Chains Significance In Proteins
Entering edit mode
10.8 years ago
jasdeep002 • 0

In molecular description of proteins in PDB, they can represented by different Polymers consisting variable number of chains as Insulin (PDB ID: 1XDA) forming dimers of dimer. While analyzing 3D environment of an amino acid in a particular chain to mimic physiological behavior, what is significance of other chains? The chains form dimers/multimers, Is it then necessary to eliminate other chain entries form downloaded PDB files to study single amino acid environments?

Insulin Polymer 1 consists Chains A, C, E, G. To study immediate environment of single amino acid in Chain A, my PERL program also displays amino acids form other chains as well. As the chains are dimers of dimers, would it be feasible to take into account other chains? Do these chains exist at normal physiological conditions too?

pdb • 2.4k views
Entering edit mode
10.7 years ago
Woa ★ 2.9k

Sometimes multimers appear as crystallographic artifacts. The biologically relevant multimer can be different than the crystallographic multimer. There are a lot of papers on this and computational resources as well. The best bet is to get the biological multimer and do all your computation on it.

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Thanks alot..!!!

Entering edit mode
10.1 years ago

Most of the structures in the PDB are solved with crystallography. That means that you get a crystal out of the experiment: i.e. an infinite lattice that contains many protein-protein contacts. There's a lot of symmetry in those crystals and one only needs to deposit the Asymmetric Unit (AU) in the PDB - the smallest unit you need to reconstruct the whole crystal. From the AU you can reconstruct the crystal by applying the symmetry operators of the space group.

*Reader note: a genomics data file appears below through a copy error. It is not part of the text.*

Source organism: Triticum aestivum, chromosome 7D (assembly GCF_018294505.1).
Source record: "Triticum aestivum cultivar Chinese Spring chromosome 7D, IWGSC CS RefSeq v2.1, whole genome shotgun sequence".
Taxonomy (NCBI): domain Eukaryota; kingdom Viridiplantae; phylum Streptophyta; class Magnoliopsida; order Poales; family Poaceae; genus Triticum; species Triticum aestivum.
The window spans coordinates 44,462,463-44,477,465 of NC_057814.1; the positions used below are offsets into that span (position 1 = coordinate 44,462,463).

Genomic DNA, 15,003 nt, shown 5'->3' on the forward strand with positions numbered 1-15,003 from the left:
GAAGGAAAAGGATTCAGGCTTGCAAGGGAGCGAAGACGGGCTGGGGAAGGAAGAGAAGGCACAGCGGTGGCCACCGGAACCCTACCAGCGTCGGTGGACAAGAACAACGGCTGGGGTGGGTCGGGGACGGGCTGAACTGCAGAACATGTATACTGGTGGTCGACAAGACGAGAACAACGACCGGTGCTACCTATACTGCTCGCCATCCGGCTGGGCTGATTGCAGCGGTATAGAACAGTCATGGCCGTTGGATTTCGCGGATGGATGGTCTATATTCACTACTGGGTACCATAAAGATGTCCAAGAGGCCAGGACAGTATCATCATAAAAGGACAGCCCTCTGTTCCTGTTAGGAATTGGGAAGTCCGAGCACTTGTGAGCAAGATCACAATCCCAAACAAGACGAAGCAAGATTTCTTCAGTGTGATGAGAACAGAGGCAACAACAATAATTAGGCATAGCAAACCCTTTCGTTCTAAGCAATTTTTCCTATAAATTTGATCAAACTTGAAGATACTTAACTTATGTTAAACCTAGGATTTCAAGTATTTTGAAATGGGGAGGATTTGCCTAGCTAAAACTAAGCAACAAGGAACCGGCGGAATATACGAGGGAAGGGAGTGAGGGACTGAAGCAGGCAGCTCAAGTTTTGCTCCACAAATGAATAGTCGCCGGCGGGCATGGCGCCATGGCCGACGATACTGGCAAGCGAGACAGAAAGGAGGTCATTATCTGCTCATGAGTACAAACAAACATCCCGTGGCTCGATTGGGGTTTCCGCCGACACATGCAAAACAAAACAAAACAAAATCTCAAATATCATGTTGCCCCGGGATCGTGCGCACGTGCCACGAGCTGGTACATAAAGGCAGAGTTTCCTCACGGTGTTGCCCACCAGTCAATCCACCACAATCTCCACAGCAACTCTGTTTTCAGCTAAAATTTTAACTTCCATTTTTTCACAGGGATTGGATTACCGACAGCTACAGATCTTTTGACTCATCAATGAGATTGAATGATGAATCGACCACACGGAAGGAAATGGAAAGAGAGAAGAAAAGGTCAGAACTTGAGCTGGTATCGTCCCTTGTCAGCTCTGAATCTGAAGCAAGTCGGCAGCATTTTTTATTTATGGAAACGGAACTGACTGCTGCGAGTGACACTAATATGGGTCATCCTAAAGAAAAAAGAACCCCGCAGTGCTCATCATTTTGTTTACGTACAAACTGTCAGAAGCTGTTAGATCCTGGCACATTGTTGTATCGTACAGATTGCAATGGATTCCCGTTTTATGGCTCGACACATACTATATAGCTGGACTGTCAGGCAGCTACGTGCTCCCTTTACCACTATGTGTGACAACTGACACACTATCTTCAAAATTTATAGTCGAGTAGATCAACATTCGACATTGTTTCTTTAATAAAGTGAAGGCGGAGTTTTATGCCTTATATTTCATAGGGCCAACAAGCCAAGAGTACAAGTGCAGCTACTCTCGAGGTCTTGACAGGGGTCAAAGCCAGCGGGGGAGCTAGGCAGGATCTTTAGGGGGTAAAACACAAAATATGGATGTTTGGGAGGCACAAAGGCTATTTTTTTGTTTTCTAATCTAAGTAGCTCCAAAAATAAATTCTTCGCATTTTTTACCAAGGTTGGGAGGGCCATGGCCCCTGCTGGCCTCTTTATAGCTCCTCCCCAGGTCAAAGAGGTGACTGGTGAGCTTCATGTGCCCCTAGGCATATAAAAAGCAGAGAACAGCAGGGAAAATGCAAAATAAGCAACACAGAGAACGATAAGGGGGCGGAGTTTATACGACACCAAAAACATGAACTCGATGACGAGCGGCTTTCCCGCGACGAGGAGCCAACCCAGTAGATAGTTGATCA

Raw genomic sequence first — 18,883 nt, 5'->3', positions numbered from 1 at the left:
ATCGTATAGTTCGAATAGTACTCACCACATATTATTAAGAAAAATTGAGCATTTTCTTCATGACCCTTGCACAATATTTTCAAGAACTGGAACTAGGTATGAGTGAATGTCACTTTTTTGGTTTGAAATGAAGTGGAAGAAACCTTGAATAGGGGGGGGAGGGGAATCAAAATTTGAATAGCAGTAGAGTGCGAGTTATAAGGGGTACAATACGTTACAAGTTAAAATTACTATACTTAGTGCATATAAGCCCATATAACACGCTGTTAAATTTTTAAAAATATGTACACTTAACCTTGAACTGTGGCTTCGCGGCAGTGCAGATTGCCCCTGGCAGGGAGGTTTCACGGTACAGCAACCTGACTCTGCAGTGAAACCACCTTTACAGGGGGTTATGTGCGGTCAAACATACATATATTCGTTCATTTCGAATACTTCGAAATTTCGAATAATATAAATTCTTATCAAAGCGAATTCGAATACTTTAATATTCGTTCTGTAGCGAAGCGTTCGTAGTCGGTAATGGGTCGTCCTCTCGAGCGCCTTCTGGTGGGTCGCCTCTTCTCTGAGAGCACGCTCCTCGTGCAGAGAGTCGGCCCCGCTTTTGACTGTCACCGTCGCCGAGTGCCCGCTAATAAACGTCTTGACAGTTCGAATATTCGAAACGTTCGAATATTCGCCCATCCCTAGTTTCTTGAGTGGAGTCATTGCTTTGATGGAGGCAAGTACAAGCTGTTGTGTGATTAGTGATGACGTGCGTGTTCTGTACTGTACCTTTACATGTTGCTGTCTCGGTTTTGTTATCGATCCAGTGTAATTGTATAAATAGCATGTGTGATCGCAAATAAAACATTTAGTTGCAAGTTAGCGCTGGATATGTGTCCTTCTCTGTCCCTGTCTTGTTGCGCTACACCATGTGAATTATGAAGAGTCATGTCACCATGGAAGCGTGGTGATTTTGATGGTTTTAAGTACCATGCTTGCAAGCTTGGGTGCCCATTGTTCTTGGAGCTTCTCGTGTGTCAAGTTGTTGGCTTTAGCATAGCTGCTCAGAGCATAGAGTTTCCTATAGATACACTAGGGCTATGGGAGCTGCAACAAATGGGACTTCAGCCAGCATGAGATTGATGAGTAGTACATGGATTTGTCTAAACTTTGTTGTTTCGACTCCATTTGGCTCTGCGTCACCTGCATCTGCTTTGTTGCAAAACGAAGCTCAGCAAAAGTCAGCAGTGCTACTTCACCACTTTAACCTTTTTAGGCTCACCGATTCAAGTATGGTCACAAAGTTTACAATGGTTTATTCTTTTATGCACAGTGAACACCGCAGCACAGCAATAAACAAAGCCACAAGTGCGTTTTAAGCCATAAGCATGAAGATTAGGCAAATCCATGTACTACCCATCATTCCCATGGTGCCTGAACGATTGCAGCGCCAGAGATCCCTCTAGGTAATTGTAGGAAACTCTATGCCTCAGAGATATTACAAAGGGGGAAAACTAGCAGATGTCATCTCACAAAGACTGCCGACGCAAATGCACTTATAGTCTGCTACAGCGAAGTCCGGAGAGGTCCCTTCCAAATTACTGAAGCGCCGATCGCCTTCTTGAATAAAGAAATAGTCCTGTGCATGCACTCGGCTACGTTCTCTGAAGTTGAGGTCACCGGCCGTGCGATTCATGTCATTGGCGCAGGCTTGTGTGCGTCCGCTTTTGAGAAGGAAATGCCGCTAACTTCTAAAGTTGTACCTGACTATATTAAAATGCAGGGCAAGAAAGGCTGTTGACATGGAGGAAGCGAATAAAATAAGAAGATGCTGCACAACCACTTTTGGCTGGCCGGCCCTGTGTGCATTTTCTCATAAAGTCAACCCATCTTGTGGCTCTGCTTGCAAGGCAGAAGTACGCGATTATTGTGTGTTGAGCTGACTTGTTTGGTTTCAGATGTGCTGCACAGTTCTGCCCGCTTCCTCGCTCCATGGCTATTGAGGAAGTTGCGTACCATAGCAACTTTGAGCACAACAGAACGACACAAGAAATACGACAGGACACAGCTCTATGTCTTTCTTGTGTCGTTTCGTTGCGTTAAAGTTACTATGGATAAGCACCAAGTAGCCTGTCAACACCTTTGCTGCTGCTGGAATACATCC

The AU is what you find in the PDB file and it is not necessarily coinciding with the Biological Unit (BU). The BU can be:

  1. coinciding with the AU
  2. a superset of the AU: the biologically relevant contacts happen through crystallographic symmetry
  3. a subset of the AU: there is more than 1 copy of the BU (this is known as Non-Crystallograpic Symmetry or NCS)

That means that if one wants to analyse crystal protein structures, in the general case the AU is meaningless. Instead one needs the BU which corresponds to how the protein assembles in solution. In order to get the BU from the PDB you need to download the "Biological Assembly" PDB file at the web site.

One word of caution though. Experimentally, finding out what's the correct BU from the crystal is a difficult task, thus there are often errors in how the BU is annotated in the PDB. There are some cross-validated datasets that one can use.

See also this other question.


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